Another approach commonly seen is the pooling of subsidies funds or institutional funds, who then provide assets to ProjectCos or Intermediary Banks who then distribute to ProjectCos to finance assets.

A Modern Fund and Portfolio Approach

The asset-by-asset and project-by-project financing of both the classic and traditional fund approach are flawed.

The flaws are severalfold.

  • Investing in an asset-by-asset approach makes the scale of the operations too small to attract top talent for marketing the asset products
  • The asset-by-asset approach has low synergies and promotes low-quality, low-automation G&A processes that have adverse effects on the operating cost of the asset, as well as the lifetime and pricing of the products.
  • Both the classic and traditional fund approach obtain financing from investors that have insufficient oversight and expertise in the particular asset.

In other words, many projects need to be bundles as portfolios under larger holding OpCos in order to attract more capable general management and sales and marketing talent. And having more of such larger HoldCos makes a market for specialized, properly incentivized, and actively managing fund managers.

The agglomeration and consolidation of small project companies and the creation of such larger companies is hence the key to obtaining higher returns on capital deployed and invested. Which is the following is proposed.

The asset management structure

A specialized asset manager is creating Funds with clear covenants and limits and risk measures in place. These funds can to a certain extent, due to possibly guarantees or securities from the beneficial owners of the funds, be leveraged up to increase their size.

These funds create special purpose vehicles with long time-horizons that are charged with building OpCos around assets and consolidating OpCos of successful projects. Those funds again can be leveraged up based on the security of the expected cash flows of the underlying assets.

The SPV II levels are now incubating holding companies for the OpCos. The HoldCos will hold the asset and employ the OpCos. That has the benefit that the OpCo can be replaced for each asset and that several HoldCos can contract the same asset. The HoldCos themselves can be marketed and sold off to outside investors with interesting in owning the assets. Which securitizes the cash flows from the SPV II vehicles, who now can generate cash flow from the assets by either operating the assets or selling parts of the operating assets to third parties.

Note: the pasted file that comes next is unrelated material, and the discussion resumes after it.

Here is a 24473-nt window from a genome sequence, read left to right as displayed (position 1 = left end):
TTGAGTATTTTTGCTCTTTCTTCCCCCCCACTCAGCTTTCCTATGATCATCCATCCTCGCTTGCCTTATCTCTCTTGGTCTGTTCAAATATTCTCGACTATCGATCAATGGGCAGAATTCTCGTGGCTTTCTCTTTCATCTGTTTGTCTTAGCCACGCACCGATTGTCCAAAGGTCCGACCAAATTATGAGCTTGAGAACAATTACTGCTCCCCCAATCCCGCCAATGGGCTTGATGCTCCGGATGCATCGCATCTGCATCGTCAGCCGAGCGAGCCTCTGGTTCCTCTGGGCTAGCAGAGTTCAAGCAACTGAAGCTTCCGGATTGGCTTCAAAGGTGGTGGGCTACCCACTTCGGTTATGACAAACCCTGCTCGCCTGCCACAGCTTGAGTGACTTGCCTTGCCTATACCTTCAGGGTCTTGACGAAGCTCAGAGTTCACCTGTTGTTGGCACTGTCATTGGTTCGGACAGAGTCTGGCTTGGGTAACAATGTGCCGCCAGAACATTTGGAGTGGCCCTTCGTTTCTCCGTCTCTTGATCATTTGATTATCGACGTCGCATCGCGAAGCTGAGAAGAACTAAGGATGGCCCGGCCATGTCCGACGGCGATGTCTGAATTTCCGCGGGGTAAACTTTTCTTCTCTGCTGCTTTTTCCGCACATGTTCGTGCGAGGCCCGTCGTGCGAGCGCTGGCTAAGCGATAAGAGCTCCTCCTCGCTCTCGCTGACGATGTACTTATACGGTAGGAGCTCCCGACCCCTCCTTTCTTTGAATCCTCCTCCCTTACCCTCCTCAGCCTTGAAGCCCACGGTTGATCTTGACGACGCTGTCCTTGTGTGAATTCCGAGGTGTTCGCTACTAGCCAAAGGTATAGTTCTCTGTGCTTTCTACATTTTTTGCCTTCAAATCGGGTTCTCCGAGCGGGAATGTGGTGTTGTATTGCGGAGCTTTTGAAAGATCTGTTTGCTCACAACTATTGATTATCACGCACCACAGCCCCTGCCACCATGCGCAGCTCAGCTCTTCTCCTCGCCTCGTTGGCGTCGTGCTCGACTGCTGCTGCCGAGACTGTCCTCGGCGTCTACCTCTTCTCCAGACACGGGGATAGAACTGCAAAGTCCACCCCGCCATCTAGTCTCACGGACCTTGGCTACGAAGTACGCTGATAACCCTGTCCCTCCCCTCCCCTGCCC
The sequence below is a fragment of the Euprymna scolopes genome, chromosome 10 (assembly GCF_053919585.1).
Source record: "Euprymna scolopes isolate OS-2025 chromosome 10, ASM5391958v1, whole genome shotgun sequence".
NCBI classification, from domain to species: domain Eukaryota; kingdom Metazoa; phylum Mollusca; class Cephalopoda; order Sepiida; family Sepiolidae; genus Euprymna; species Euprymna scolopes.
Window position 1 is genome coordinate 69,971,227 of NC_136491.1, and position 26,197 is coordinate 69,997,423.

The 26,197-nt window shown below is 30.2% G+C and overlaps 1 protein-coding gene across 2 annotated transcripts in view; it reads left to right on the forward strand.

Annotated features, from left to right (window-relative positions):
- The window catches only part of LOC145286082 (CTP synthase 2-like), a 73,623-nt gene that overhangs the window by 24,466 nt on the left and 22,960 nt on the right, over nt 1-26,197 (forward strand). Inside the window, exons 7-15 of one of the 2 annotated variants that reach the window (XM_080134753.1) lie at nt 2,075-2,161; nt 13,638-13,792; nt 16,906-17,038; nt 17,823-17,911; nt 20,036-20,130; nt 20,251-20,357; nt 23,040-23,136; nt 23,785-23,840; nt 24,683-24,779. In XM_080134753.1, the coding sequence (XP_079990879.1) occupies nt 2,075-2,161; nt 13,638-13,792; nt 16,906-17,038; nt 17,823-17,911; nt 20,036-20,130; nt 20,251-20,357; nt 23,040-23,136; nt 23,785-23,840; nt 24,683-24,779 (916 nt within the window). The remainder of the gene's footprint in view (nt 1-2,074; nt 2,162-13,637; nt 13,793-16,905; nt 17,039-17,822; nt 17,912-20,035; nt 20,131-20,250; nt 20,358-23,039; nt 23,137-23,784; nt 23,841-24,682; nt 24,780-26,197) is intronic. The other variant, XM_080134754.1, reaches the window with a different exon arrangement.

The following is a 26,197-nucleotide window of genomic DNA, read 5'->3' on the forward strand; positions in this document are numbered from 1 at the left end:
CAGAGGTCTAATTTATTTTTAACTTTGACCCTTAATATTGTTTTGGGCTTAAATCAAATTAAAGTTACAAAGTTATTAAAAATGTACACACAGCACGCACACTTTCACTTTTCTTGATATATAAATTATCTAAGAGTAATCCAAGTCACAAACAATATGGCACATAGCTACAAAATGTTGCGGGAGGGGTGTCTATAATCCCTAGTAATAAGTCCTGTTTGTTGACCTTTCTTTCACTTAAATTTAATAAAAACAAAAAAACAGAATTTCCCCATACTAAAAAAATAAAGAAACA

The equity share of third parties with an interest in the asset can also support the asset and the OpCo in staying connected with the local regional jurisdictions and risk to the assets.

The HoldCo itself can of course also lever up, depending on the stability of its cash flow and distribute profits to the SPV IIs.

The multiple layers of leverage combined with the potential size of a Fund and specialized SPV managers can be used to employ a classic private equity structure with carried interest structure. This will likely have a strong impact on proper staffing of OpCos and driving the efficiency and returns of the entire investment operations.

Structure of a Financing Company

Who is in charge of creating the asset manager?

The big questio now is: are asset managers increasingly pushing for building relationships with Project Companies to deploy their assets. Or are ProjectCo owners and managers pushing for adding dedicated fund management vehicles and asset management capabilities to their businesses.

Looking at barriers to entry, my guess is that the development will come from the ProjectCos who will manage the asset management capabilities, be it by employing third party asset managers or by pushing for own asset management capabilities. In any case, this requires a consolidation of ProjectCos and this cycle has to be driven by private equity investors.